As regular readers will know, I have a jumbo passion for elephants. A few years ago I volunteered at an elephant sanctuary in Thailand and ever since I’ve campaigned to stop people riding elephants because of the cruel conditions these gentle giants are kept in.
So when I was asked to take part in a charity trek through Sri Lanka I jumped at the chance, not only for the opportunity to challenge myself and raise thousands of pounds for Marie Curie, but also because Sri Lanka is home to two-three thousand wild elephants.
Poaching isn’t a big threat to elephants in Sri Lanka because very few Asian Elephants have tusks – none of the females have them and only some of the males – however they do face conflict from villagers whose homes have been built on traditional elephant migratory routes. In some parts of the country electric fences have been put in place to prevent elephants wandering into areas where people live, the theory is if the elephants are separated from humans in this way they’ll be able to live in peace. Unfortunately this isn’t a perfect solution, but it is having a level of success and Sri Lankan conservationists told me they welcome the rising number of elephants in the country.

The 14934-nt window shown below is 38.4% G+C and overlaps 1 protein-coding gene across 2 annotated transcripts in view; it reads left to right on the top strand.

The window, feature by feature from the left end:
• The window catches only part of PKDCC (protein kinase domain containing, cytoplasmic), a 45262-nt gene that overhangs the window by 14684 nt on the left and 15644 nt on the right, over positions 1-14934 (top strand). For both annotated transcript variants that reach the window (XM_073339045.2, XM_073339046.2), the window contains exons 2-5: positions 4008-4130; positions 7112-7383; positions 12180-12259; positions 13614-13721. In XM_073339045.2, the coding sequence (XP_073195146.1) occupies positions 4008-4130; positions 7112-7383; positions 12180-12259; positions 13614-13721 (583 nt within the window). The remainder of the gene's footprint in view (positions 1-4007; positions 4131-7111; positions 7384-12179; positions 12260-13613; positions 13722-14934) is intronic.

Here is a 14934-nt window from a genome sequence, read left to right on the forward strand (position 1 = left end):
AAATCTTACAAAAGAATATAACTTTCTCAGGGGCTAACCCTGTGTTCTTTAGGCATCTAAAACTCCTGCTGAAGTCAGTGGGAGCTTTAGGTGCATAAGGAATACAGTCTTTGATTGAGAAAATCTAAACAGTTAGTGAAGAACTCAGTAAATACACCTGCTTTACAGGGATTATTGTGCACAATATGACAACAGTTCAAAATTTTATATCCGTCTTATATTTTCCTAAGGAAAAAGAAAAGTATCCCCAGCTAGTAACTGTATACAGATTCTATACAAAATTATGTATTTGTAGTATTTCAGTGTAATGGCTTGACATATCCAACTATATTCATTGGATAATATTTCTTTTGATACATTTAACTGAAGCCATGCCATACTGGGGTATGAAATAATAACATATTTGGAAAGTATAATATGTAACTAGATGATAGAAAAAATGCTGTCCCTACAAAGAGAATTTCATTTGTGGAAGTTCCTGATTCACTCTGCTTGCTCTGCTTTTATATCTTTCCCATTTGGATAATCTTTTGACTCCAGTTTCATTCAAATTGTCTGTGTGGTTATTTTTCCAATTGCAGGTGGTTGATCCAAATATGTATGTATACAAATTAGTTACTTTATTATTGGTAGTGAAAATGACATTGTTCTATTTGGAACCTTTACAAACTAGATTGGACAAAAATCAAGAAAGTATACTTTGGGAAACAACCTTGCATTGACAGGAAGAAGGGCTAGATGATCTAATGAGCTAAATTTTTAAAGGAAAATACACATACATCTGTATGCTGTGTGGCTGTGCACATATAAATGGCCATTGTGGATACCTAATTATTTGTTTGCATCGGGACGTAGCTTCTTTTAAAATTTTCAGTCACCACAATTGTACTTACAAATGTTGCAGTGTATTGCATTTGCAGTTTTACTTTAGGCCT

The real key is education, not just for locals but tourists too, which is why elephant safaris are becoming increasingly popular, so while I was there I jumped onboard a jeep to see some amazing animals in their natural habitat.